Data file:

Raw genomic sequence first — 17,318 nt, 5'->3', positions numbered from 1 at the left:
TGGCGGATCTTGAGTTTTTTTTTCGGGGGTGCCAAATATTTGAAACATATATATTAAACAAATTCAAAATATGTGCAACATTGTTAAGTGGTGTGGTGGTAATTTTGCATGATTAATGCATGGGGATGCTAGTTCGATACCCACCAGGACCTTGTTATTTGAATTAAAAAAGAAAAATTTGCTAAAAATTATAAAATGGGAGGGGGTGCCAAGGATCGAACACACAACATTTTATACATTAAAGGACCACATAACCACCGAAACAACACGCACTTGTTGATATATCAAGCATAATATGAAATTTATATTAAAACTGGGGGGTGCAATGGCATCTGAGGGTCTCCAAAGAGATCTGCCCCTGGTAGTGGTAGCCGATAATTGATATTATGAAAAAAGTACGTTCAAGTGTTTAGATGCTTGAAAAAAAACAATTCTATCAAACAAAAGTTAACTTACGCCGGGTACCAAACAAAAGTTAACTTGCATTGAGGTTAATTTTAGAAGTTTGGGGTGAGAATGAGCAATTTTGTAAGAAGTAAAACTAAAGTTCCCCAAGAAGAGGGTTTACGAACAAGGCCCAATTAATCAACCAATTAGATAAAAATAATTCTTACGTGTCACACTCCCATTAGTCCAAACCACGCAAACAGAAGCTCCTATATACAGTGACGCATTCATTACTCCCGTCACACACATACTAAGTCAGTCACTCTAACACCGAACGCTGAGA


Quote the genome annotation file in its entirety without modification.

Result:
Raw genomic sequence first — 17,318 nt, 5'->3', positions numbered from 1 at the left:
TGGCGGATCTTGAGTTTTTTTTTCGGGGGTGCCAAATATTTGAAACATATATATTAAACAAATTCAAAATATGTGCAACATTGTTAAGTGGTGTGGTGGTAATTTTGCATGATTAATGCATGGGGATGCTAGTTCGATACCCACCAGGACCTTGTTATTTGAATTAAAAAAGAAAAATTTGCTAAAAATTATAAAATGGGAGGGGGTGCCAAGGATCGAACACACAACATTTTATACATTAAAGGACCACATAACCACCGAAACAACACGCACTTGTTGATATATCAAGCATAATATGAAATTTATATTAAAACTGGGGGGTGCAATGGCATCTGAGGGTCTCCAAAGAGATCTGCCCCTGGTAGTGGTAGCCGATAATTGATATTATGAAAAAAGTACGTTCAAGTGTTTAGATGCTTGAAAAAAAACAATTCTATCAAACAAAAGTTAACTTACGCCGGGTACCAAACAAAAGTTAACTTGCATTGAGGTTAATTTTAGAAGTTTGGGGTGAGAATGAGCAATTTTGTAAGAAGTAAAACTAAAGTTCCCCAAGAAGAGGGTTTACGAACAAGGCCCAATTAATCAACCAATTAGATAAAAATAATTCTTACGTGTCACACTCCCATTAGTCCAAACCACGCAAACAGAAGCTCCTATATACAGTGACGCATTCATTACTCCCGTCACACACATACTAAGTCAGTCACTCTAACACCGAACGCTGAGA